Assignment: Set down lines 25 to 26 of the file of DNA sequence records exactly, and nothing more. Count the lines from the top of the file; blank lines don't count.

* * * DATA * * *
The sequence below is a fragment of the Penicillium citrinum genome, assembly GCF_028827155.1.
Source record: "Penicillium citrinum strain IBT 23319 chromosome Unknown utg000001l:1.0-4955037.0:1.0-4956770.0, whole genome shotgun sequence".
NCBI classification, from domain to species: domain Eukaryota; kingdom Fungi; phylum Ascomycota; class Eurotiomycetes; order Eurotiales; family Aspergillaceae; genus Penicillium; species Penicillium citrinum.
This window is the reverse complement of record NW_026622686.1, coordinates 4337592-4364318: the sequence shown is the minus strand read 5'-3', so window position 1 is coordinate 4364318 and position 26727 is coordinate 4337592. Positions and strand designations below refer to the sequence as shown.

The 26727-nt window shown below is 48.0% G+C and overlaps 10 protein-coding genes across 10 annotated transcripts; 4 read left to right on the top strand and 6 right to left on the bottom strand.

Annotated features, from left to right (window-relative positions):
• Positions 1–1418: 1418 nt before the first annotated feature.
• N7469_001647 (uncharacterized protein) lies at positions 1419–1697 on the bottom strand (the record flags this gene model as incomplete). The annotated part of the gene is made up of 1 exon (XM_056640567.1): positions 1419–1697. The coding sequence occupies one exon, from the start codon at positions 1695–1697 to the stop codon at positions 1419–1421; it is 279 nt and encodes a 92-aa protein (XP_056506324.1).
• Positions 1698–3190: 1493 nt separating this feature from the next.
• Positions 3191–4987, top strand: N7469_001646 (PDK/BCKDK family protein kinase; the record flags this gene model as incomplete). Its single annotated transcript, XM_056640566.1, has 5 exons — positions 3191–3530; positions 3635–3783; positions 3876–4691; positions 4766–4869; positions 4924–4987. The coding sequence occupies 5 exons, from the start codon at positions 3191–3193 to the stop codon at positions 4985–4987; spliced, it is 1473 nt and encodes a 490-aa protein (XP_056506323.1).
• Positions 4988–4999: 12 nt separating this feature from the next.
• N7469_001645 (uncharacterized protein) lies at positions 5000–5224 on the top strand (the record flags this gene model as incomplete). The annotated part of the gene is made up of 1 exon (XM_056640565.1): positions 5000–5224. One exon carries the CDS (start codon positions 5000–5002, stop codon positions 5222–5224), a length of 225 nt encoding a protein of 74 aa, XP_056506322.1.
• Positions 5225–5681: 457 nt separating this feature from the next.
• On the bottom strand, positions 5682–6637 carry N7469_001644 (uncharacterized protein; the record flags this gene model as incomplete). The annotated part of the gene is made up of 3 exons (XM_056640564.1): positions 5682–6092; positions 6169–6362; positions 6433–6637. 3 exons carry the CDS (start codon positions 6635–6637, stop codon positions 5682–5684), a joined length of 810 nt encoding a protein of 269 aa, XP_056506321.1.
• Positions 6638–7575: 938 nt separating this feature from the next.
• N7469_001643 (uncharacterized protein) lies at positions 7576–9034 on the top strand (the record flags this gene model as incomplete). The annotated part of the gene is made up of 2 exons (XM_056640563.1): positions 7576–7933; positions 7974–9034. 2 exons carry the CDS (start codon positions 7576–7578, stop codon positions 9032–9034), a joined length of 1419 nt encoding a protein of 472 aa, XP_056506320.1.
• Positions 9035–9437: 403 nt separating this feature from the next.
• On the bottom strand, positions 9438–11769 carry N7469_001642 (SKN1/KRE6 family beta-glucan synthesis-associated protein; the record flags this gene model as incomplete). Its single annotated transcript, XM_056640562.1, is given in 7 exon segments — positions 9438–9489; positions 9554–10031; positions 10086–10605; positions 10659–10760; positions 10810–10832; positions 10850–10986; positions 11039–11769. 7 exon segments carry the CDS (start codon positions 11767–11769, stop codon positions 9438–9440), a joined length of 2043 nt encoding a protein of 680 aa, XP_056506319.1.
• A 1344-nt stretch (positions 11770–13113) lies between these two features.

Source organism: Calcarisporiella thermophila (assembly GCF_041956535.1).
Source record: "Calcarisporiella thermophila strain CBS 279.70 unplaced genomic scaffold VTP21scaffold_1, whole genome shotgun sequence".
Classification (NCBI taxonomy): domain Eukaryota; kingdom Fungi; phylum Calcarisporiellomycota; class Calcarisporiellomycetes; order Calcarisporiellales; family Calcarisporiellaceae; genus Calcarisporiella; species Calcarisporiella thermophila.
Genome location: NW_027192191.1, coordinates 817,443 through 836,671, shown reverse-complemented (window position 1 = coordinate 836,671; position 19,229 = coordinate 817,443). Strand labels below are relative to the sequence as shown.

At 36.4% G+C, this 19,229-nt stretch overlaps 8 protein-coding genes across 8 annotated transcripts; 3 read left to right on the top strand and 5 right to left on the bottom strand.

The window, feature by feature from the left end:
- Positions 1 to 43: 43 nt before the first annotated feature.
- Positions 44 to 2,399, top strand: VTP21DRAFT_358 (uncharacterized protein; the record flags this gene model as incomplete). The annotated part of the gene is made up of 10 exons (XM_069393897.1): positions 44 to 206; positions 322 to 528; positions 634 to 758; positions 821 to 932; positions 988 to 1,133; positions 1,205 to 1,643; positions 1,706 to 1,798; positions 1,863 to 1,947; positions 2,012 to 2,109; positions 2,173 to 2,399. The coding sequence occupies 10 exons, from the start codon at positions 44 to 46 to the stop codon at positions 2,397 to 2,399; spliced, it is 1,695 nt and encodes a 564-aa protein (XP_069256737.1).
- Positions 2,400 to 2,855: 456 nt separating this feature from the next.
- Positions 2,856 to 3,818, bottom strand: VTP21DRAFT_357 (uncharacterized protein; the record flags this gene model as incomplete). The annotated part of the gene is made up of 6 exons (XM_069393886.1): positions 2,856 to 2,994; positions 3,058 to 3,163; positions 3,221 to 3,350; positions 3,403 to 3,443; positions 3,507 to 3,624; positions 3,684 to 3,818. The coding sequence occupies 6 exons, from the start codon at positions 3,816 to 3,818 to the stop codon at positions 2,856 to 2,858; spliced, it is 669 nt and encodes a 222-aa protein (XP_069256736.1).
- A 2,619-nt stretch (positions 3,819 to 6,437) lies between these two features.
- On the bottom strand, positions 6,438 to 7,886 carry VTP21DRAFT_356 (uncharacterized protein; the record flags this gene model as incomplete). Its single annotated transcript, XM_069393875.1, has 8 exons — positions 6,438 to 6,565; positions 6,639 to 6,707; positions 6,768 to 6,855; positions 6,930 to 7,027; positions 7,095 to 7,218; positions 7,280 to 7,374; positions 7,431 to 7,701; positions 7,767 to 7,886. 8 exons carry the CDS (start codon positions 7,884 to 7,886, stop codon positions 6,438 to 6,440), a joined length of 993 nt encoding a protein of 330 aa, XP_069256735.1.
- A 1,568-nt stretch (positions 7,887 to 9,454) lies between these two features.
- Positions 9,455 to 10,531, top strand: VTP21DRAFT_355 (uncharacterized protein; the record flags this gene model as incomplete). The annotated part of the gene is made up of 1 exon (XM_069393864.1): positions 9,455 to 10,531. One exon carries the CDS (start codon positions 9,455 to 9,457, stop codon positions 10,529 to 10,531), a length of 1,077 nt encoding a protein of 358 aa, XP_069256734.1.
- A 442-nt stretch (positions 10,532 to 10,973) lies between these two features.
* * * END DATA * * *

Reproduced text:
The window, feature by feature from the left end:
- Positions 1 to 43: 43 nt before the first annotated feature.